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Front. Digit. Health, 24 January 2022
Sec. Health Informatics
This article is part of the Research Topic Healthcare Text Analytics: Unlocking the Evidence from Free Text, Volume II View all 12 articles

COVID-19 Vaccine Hesitancy: Analysing Twitter to Identify Barriers to Vaccination in a Low Uptake Region of the UK

  • National Institute for Health Research Innovation Observatory (NIHR) Innovation Observatory, Population Health Sciences Institute, Newcastle University, Newcastle, United Kingdom

To facilitate effective targeted COVID-19 vaccination strategies, it is important to understand reasons for vaccine hesitancy where uptake is low. Artificial intelligence (AI) techniques offer an opportunity for real-time analysis of public attitudes, sentiments, and key discussion topics from sources of soft-intelligence, including social media data. In this work, we explore the value of soft-intelligence, leveraged using AI, as an evidence source to support public health research. As a case study, we deployed a natural language processing (NLP) platform to rapidly identify and analyse key barriers to vaccine uptake from a collection of geo-located tweets from London, UK. We developed a search strategy to capture COVID-19 vaccine related tweets, identifying 91,473 tweets between 30 November 2020 and 15 August 2021. The platform's algorithm clustered tweets according to their topic and sentiment, from which we extracted 913 tweets from the top 12 negative sentiment topic clusters. These tweets were extracted for further qualitative analysis. We identified safety concerns; mistrust of government and pharmaceutical companies; and accessibility issues as key barriers limiting vaccine uptake. Our analysis also revealed widespread sharing of vaccine misinformation amongst Twitter users. This study further demonstrates that there is promising utility for using off-the-shelf NLP tools to leverage insights from social media data to support public health research. Future work to examine where this type of work might be integrated as part of a mixed-methods research approach to support local and national decision making is suggested.


The global COVID-19 pandemic is the most significant healthcare emergency in recent memory, creating an unprecedented burden on healthcare systems (1). Since the first case was reported on 31 January 2020, there has been over 7 million cases, and to date almost 135,000 deaths associated with SARS-CoV-2 in the UK (2, 3). Globally, rapid progress was made to develop highly effective vaccines that could reduce transmission and burden of disease. At the time of data-collection, there were 3 vaccines approved for use in the UK by the Medicines and Healthcare Regulatory Agency (MHRA) (4, 5). In order to realise the potential that vaccines offer as a route out of the pandemic to a more endemic state with lower rates of severe disease, high rates of vaccination must be achieved (6). Whilst opinion varies as to the percentage uptake necessary to achieve “herd immunity,” some experts suggest it could be as high as 95% (7).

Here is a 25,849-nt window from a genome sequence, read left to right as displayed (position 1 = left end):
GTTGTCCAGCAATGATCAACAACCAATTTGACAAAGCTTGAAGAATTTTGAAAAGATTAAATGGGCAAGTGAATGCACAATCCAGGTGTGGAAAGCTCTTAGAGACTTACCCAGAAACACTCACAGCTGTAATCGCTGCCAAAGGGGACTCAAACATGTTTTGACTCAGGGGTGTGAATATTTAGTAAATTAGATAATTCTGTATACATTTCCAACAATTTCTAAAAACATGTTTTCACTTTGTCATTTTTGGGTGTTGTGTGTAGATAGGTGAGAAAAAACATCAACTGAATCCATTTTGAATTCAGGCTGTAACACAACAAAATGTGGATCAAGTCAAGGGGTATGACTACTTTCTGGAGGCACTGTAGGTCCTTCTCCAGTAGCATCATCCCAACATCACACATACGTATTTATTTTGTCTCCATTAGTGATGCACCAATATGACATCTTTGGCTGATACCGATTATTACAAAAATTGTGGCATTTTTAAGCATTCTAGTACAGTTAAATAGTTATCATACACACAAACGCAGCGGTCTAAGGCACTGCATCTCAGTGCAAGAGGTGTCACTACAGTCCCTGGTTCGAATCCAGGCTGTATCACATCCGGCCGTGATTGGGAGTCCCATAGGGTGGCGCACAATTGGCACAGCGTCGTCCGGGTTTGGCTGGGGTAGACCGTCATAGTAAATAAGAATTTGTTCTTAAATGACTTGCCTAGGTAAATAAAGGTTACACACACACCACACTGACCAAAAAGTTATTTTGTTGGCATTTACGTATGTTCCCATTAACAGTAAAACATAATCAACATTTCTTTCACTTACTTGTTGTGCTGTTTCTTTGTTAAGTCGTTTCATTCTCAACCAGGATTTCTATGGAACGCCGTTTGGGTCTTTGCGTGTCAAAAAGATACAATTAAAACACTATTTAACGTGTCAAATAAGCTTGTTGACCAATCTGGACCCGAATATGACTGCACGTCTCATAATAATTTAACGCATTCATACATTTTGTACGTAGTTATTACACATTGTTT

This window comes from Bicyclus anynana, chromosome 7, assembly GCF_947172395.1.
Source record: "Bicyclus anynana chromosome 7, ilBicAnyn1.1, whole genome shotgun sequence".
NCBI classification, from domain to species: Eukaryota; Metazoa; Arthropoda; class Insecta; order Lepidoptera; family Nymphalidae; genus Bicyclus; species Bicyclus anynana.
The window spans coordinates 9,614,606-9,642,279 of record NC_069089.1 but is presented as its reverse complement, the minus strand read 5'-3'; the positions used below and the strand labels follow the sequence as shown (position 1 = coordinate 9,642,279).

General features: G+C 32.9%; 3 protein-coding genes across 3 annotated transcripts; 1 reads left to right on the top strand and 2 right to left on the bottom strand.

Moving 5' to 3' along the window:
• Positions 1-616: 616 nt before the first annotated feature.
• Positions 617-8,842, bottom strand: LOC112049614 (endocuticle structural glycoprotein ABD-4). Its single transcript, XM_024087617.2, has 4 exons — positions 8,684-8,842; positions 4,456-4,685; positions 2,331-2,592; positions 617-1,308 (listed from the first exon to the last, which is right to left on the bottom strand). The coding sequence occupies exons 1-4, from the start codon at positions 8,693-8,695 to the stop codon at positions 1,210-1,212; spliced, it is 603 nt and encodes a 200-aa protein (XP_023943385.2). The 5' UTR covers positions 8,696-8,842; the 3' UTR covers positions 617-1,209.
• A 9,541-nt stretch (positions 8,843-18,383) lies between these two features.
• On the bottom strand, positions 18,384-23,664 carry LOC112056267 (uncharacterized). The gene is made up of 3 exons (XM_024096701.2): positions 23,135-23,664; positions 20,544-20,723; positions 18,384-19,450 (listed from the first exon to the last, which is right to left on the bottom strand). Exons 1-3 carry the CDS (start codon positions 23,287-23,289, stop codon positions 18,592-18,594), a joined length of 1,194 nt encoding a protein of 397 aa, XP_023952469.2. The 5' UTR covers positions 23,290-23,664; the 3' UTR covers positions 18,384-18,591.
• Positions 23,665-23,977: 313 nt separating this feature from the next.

The UK vaccination programme commenced on 08 December 2020. As of 15 August 2021, every adult UK resident had been offered the first dose of a MHRA-approved vaccine. Initially, public enthusiasm to receive a COVID-19 vaccine was high, with supply—not demand—being the limiting factor (6, 8). This enthusiasm continued until the start of July 2021 when a plateau in the culminative number of vaccines administered was observed (9). As of 15 August 2021, 89.3% of those eligible in the UK had received their first dose (8). However, significant regional variation in vaccination rates was (and remains) apparent across different regions of the country. In London, for example, only 82.3% of residents eligible for a vaccine had received a first dose by the same date (August 2021) (9, 10). As demonstrated by previous immunisation campaigns for other transmissible diseases (e.g., winter flu and meningococcal serogroup C), greater uptake can be achieved through targeted intervention strategies addressing specific barriers to vaccination (11, 12). For interventions to be appropriately targeted, the reasons underpinning vaccine hesitancy in low-uptake areas must be clearly understood. Traditional methods of collecting data relating to public opinion, such as surveys or focus groups, are time, money, and resource intensive and faced particular challenges in the current pandemic climate (13). Further in a fast-moving situation, such as the pandemic, it remains unclear whether traditional methods offer a more robust solution than a more rapid, pragmatic approach to gaining insight and facilitating rapid development and delivery of interventions that are crucial (14, 15).